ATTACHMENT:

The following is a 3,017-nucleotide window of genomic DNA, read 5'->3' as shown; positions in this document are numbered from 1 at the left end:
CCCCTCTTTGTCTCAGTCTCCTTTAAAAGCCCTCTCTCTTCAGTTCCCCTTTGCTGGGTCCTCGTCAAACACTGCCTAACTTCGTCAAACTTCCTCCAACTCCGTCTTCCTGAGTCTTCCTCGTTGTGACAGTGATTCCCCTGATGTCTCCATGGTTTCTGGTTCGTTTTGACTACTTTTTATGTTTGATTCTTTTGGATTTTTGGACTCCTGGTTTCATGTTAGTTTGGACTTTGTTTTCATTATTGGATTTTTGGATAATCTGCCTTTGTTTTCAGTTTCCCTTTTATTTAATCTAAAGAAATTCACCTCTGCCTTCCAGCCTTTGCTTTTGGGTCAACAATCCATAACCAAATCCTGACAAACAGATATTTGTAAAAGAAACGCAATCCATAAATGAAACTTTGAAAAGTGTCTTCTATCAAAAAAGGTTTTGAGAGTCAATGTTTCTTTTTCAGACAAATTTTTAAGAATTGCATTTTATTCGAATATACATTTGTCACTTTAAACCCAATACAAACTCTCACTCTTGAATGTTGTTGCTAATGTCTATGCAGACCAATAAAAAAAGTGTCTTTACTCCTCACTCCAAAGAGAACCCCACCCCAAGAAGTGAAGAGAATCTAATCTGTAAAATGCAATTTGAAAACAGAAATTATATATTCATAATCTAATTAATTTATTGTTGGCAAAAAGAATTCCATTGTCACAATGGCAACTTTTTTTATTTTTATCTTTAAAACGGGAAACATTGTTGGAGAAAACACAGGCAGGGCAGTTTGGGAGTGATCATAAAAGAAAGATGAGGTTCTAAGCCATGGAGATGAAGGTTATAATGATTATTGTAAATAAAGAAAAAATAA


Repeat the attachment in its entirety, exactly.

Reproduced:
The following is a 3,017-nucleotide window of genomic DNA, read 5'->3' as shown; positions in this document are numbered from 1 at the left end:
CCCCTCTTTGTCTCAGTCTCCTTTAAAAGCCCTCTCTCTTCAGTTCCCCTTTGCTGGGTCCTCGTCAAACACTGCCTAACTTCGTCAAACTTCCTCCAACTCCGTCTTCCTGAGTCTTCCTCGTTGTGACAGTGATTCCCCTGATGTCTCCATGGTTTCTGGTTCGTTTTGACTACTTTTTATGTTTGATTCTTTTGGATTTTTGGACTCCTGGTTTCATGTTAGTTTGGACTTTGTTTTCATTATTGGATTTTTGGATAATCTGCCTTTGTTTTCAGTTTCCCTTTTATTTAATCTAAAGAAATTCACCTCTGCCTTCCAGCCTTTGCTTTTGGGTCAACAATCCATAACCAAATCCTGACAAACAGATATTTGTAAAAGAAACGCAATCCATAAATGAAACTTTGAAAAGTGTCTTCTATCAAAAAAGGTTTTGAGAGTCAATGTTTCTTTTTCAGACAAATTTTTAAGAATTGCATTTTATTCGAATATACATTTGTCACTTTAAACCCAATACAAACTCTCACTCTTGAATGTTGTTGCTAATGTCTATGCAGACCAATAAAAAAAGTGTCTTTACTCCTCACTCCAAAGAGAACCCCACCCCAAGAAGTGAAGAGAATCTAATCTGTAAAATGCAATTTGAAAACAGAAATTATATATTCATAATCTAATTAATTTATTGTTGGCAAAAAGAATTCCATTGTCACAATGGCAACTTTTTTTATTTTTATCTTTAAAACGGGAAACATTGTTGGAGAAAACACAGGCAGGGCAGTTTGGGAGTGATCATAAAAGAAAGATGAGGTTCTAAGCCATGGAGATGAAGGTTATAATGATTATTGTAAATAAAGAAAAAATAA